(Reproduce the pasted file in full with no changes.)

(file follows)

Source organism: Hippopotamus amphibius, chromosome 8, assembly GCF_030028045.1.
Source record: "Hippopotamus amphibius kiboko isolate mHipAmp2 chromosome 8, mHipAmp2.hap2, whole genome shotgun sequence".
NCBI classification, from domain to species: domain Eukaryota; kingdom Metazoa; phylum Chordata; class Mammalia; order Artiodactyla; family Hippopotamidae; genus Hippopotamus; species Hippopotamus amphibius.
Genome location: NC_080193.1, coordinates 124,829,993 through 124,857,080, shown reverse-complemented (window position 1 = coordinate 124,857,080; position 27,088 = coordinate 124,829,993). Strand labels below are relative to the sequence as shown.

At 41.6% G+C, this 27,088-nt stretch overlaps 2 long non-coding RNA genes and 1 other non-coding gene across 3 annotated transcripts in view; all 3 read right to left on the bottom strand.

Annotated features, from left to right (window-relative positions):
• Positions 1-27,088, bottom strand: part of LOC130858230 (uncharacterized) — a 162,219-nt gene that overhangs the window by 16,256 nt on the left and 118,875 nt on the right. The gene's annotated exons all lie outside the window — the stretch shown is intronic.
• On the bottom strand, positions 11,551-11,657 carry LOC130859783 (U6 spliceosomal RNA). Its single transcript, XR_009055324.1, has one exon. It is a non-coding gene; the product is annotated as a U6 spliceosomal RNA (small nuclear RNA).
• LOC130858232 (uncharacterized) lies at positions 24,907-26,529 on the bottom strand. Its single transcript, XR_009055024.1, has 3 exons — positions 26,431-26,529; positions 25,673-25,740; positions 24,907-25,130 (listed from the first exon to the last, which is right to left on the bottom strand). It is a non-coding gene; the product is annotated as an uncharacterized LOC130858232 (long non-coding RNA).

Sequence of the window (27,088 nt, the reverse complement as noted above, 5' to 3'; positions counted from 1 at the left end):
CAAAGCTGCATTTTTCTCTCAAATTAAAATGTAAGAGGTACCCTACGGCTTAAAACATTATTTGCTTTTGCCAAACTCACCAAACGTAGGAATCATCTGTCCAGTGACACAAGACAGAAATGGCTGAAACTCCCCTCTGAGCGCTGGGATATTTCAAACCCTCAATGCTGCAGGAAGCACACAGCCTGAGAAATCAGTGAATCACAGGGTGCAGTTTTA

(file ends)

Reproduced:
Source organism: Hippopotamus amphibius, chromosome 8, assembly GCF_030028045.1.
Source record: "Hippopotamus amphibius kiboko isolate mHipAmp2 chromosome 8, mHipAmp2.hap2, whole genome shotgun sequence".
NCBI classification, from domain to species: domain Eukaryota; kingdom Metazoa; phylum Chordata; class Mammalia; order Artiodactyla; family Hippopotamidae; genus Hippopotamus; species Hippopotamus amphibius.
Genome location: NC_080193.1, coordinates 124,829,993 through 124,857,080, shown reverse-complemented (window position 1 = coordinate 124,857,080; position 27,088 = coordinate 124,829,993). Strand labels below are relative to the sequence as shown.

At 41.6% G+C, this 27,088-nt stretch overlaps 2 long non-coding RNA genes and 1 other non-coding gene across 3 annotated transcripts in view; all 3 read right to left on the bottom strand.

Annotated features, from left to right (window-relative positions):
• Positions 1-27,088, bottom strand: part of LOC130858230 (uncharacterized) — a 162,219-nt gene that overhangs the window by 16,256 nt on the left and 118,875 nt on the right. The gene's annotated exons all lie outside the window — the stretch shown is intronic.
• On the bottom strand, positions 11,551-11,657 carry LOC130859783 (U6 spliceosomal RNA). Its single transcript, XR_009055324.1, has one exon. It is a non-coding gene; the product is annotated as a U6 spliceosomal RNA (small nuclear RNA).
• LOC130858232 (uncharacterized) lies at positions 24,907-26,529 on the bottom strand. Its single transcript, XR_009055024.1, has 3 exons — positions 26,431-26,529; positions 25,673-25,740; positions 24,907-25,130 (listed from the first exon to the last, which is right to left on the bottom strand). It is a non-coding gene; the product is annotated as an uncharacterized LOC130858232 (long non-coding RNA).

Sequence of the window (27,088 nt, the reverse complement as noted above, 5' to 3'; positions counted from 1 at the left end):
CAAAGCTGCATTTTTCTCTCAAATTAAAATGTAAGAGGTACCCTACGGCTTAAAACATTATTTGCTTTTGCCAAACTCACCAAACGTAGGAATCATCTGTCCAGTGACACAAGACAGAAATGGCTGAAACTCCCCTCTGAGCGCTGGGATATTTCAAACCCTCAATGCTGCAGGAAGCACACAGCCTGAGAAATCAGTGAATCACAGGGTGCAGTTTTA